And this is how I’m gonna run next one based on what I learned the first time. I love that.
Sean C. Davis: Yeah, the, I have since shifted to two more project based work. I think I’ve done two things that have been a game changer for me that where I’m not like here are so many things that I’m doing and I’m not getting anything done.
And one was that I shifted to more of this project based work. Like I’m you had said you don’t need to know the end and I think that’s fine if you like, that’s part of the design of the thing. I’m trying to do projects now where I always have a, just a general idea of what the end is. And I couple that practice with doing one thing on the side at a time per week.
So like I’m gonna work in weeks [00:43:00] and only gonna do one thing. And it’s been a total game changer for me. Of course. It’s not like it’s not totally realistic this week. I was working on three different projects because it’s like stuff life happens. But but anyways I really that framework project based and yeah, having a plan.
Going after a series that, in that limited scope, love that. Okay. With that. Yeah. Let’s transition to our last segment of the day, which we’re going to call the last lap or the final stretch, the last leg. It’s the last portion of the race where you might not have much left in the tank, but we’re gonna, we’re gonna keep going.
And so hopefully, hopefully this isn’t as challenging as running a 5k or a 10 K, but I’ll let you be the judge when we’re done. , this is gonna be a series of, let’s see how many I have. I have nine questions there are some multiple there are multiple yeah.
Questions that are also multiple questions is the way I should say it. Okay. Okay. So they should be fairly quick prompting, mostly [00:44:00] short answers and feel free to pass on any of them. All right. you ready? Yeah. Okay. All right. We’ll start. Let’s start with local London question first. Number one, what is your favorite restaurant in London?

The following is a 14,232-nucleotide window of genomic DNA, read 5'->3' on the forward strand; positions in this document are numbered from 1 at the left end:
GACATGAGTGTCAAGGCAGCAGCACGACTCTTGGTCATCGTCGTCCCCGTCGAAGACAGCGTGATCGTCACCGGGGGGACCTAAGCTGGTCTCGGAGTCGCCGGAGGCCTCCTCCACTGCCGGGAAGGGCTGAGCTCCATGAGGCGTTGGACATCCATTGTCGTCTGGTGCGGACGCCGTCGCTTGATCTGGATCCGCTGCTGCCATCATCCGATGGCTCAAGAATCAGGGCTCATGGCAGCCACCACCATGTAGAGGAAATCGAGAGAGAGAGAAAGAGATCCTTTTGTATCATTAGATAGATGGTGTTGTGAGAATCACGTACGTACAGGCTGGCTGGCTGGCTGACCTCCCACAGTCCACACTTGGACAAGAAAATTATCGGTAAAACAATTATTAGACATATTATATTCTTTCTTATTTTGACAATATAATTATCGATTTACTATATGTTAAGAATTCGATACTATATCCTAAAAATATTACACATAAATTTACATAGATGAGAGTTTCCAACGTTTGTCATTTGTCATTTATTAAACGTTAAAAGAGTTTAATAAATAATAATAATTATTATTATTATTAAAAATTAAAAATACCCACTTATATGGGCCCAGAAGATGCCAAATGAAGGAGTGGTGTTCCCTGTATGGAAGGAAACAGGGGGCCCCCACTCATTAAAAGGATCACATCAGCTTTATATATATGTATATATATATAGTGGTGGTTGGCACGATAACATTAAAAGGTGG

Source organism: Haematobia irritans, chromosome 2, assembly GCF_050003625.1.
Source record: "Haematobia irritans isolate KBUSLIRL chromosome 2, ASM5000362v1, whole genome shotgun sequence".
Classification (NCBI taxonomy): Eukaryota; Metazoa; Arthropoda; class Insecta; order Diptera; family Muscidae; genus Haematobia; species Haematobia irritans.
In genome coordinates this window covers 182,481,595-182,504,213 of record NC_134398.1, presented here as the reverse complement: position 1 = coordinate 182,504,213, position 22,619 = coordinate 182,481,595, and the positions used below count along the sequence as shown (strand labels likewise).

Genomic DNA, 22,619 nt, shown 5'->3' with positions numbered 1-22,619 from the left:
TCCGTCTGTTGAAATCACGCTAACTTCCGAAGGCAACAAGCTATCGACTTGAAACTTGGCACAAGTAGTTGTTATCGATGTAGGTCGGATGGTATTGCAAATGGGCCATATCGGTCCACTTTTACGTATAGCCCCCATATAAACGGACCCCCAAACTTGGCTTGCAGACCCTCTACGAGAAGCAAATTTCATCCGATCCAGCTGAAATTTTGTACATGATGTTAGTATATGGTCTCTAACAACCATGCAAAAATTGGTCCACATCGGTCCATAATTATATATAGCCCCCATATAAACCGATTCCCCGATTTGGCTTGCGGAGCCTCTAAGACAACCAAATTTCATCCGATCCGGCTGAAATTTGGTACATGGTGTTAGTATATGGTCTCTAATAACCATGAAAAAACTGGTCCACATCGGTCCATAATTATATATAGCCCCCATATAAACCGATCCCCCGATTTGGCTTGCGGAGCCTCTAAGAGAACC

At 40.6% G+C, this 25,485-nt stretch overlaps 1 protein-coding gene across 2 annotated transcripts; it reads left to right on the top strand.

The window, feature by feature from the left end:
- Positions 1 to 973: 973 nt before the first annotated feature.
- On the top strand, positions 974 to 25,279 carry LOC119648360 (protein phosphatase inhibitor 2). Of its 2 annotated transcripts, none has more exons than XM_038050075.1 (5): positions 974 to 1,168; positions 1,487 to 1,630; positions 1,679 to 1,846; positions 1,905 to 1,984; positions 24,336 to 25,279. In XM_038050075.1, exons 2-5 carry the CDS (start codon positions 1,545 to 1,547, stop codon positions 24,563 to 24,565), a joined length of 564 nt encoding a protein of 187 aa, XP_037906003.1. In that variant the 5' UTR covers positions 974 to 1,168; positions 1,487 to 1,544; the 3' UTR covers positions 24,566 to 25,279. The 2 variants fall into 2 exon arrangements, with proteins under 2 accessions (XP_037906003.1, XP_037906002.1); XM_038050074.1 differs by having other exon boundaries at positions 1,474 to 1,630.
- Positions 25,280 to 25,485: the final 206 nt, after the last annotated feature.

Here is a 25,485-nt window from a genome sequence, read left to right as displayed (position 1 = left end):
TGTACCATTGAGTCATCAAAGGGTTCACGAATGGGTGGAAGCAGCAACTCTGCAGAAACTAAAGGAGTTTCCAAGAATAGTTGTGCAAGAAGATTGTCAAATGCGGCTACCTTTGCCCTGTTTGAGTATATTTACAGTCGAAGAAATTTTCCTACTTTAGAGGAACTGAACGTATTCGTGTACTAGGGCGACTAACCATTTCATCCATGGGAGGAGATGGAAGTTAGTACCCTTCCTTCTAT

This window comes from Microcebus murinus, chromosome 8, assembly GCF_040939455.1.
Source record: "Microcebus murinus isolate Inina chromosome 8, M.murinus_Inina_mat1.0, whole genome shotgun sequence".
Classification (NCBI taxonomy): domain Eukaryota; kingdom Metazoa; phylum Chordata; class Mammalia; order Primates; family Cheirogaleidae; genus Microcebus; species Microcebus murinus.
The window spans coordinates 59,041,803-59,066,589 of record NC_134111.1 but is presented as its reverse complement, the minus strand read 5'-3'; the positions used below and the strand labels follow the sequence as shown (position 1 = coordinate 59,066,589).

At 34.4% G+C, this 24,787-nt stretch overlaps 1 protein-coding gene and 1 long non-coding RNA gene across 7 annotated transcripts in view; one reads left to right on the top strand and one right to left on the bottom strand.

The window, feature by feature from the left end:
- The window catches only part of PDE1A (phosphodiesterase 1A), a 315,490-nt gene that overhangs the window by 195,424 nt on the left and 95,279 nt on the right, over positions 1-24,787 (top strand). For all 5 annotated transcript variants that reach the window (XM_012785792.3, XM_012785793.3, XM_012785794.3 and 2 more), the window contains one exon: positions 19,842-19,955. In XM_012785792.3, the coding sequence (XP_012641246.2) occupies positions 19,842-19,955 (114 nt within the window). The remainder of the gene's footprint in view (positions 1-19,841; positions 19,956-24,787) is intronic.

Suze Shardlow: Ah, that is a really hard one because I have not been to a restaurant in two years,
Sean C. Davis: right? Yeah.
Suze Shardlow: True. I currently live in Nottingham, so I moved out of London in January and my favorite restaurant in Notting is called Lumi trial to French restaurant, which luckily survived the pandemic.
So that is what I’m gonna say. London, I cannot remember where I used to go. Yeah. But yeah, no, the Lumus child is my go-to in naughty and I highly recommend you in the area.
Sean C. Davis: Are you somebody who’s like same dish every time cuz it’s perfect. Or are you’re like, I like the restaurant, I’m trying lots of different
Suze Shardlow: things [00:45:00] I would try.
But if it’s something that I know, I don’t like, I’m not gonna have it. So like I know that I’ve never liked mushrooms and I probably never will. Cuz I’ve done that thing of, they use a lot of mushrooms in French cuisine, but I’ve done that thing of, they say try something seven times.
You’ll like it that’s never gonna work for me. You wear mushrooms, but yeah, I will definitely try different things there cuz I like most of the stuff on the menu. Yeah. Okay.
Sean C. Davis: All right. Like that number two. We, this is on the topic of ladies of code. We ended up getting pretty deep into this, but I’ll pull this one out, which is if there’s one piece of advice that you had to give women who are new to the industry, what would that be?